In Bakuman, the manga about making manga created by Tsugumi Ohba and Takeshi Obata, two teenage boys pursue their dreams to become professional manga creators. Over the course of 20 volumes, the teens become young men who toil over their drawing boards to reach their goal: to get a popular series featured in Weekly Shonen Jump magazine.
Compare and contrast this dream with the reality that many North American comics creators face today, especially if they create work that is heavily influenced by manga. In today's tough economic climate, risk-adverse publishers are shying away from publishing original comics content. North American readers who love reading Japanese comics in English have been reluctant to show the same support for homegrown comics drawn in a manga-influenced style. And while there are scads of aspiring creators being churned out by art schools throughout the nation, many graduates face daunting prospects for turning their skills into a job that'll pay the bills.
Last weekend, I attended the 2012 Toronto Comic Arts Festival, a show that features comics and comics artists/authors from all over the world, with a focus on original, creator-owned works. While I was there, I was talking with Svetlana Chmakova, the creator of Dramacon, Nightschool, and illustrator for the graphic novel adaptation of James Patterson's Witch and Wizard. She asked me, and several other creators and publishing pros a simple question: What would it take, what needs to change in order to create real career opportunities for North American 'manga' creators?
I asked this question to several pros attending TCAF, including Bryan Lee O'Malley (Scott Pilgrim), Becky Cloonan (Demo and East Coast Rising), and Adam Warren (Empowered), and later threw this question out to the Twitterverse. I got a LOT of responses in a very short time; so many that I felt that it was important to collect as many as I could to put this conversation in front of readers who may not have been on Twitter during that tweetstorm.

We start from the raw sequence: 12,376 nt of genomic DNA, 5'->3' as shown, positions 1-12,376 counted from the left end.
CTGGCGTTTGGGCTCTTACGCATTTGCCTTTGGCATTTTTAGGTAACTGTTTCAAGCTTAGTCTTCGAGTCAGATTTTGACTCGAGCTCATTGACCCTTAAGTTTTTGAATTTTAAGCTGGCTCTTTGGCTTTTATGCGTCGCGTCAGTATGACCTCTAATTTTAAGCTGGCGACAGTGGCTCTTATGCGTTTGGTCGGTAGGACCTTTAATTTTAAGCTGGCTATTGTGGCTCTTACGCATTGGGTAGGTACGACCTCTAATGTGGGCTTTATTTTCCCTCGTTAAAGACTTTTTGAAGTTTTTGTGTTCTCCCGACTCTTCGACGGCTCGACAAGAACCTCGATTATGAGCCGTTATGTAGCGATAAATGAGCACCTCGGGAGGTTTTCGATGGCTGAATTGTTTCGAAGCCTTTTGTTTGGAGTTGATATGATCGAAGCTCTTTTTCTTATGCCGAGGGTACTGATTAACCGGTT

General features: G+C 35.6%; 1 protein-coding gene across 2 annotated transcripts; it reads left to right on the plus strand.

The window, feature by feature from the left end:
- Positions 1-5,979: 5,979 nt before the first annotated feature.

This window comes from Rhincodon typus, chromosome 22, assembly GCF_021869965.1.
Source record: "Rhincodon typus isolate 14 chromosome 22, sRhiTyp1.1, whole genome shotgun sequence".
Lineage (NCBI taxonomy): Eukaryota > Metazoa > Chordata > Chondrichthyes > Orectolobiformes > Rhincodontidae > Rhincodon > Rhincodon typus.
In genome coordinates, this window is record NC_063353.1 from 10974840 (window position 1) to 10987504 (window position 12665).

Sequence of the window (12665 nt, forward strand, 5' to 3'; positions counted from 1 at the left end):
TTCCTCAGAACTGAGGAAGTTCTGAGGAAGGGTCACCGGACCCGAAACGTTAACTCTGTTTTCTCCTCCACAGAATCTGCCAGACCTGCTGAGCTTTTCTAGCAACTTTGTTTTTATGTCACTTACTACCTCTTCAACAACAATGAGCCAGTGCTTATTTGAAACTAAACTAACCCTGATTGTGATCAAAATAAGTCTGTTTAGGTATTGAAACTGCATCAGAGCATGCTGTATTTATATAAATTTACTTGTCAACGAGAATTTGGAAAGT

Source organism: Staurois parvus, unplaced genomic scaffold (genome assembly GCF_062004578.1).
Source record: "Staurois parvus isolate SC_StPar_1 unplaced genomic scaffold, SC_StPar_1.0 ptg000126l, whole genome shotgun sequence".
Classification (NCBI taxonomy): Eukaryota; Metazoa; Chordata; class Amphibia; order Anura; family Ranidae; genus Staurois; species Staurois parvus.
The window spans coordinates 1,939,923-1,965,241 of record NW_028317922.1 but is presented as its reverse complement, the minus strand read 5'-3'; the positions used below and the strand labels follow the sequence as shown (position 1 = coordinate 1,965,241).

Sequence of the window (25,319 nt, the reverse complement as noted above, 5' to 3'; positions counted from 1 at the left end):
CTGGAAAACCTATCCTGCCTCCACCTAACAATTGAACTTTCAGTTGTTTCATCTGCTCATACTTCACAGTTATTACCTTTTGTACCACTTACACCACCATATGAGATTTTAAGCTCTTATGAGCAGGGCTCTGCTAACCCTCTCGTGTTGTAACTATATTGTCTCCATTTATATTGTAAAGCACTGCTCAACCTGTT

The result is this -- the first part of a five-part series of articles about Making a Living in Manga. To kick things off, I explain how this conversation got started, and my take on 9 reasons why the manga-makin' economy in North America is broken.
Look for the other four parts in this series, which will cover these topics:
- Part 2: "Real" or "Fake" Manga: The OEL Dilemma
- Part 3: The Skills to Pay the Bills: The Manga Training Gap
- Part 4: Publishers vs. Self-Publishing with Webcomics / Kickstarter
- Part 5: What Needs to Change? Suggestions for Solutions
Anyhow, take a look at Making a Living in Manga Part 1, then if you've got comments, suggestions, or just want to add your two cents on the topic, add 'em below, and join the conversation! More to come soon.
Image credits: Witch & Wizard © James Patterson, Illustrations © Hachette Book Group; BAKUMAN. © 2008 by Tsugumi Ohba, Takeshi Obata / SHUEISHA Inc.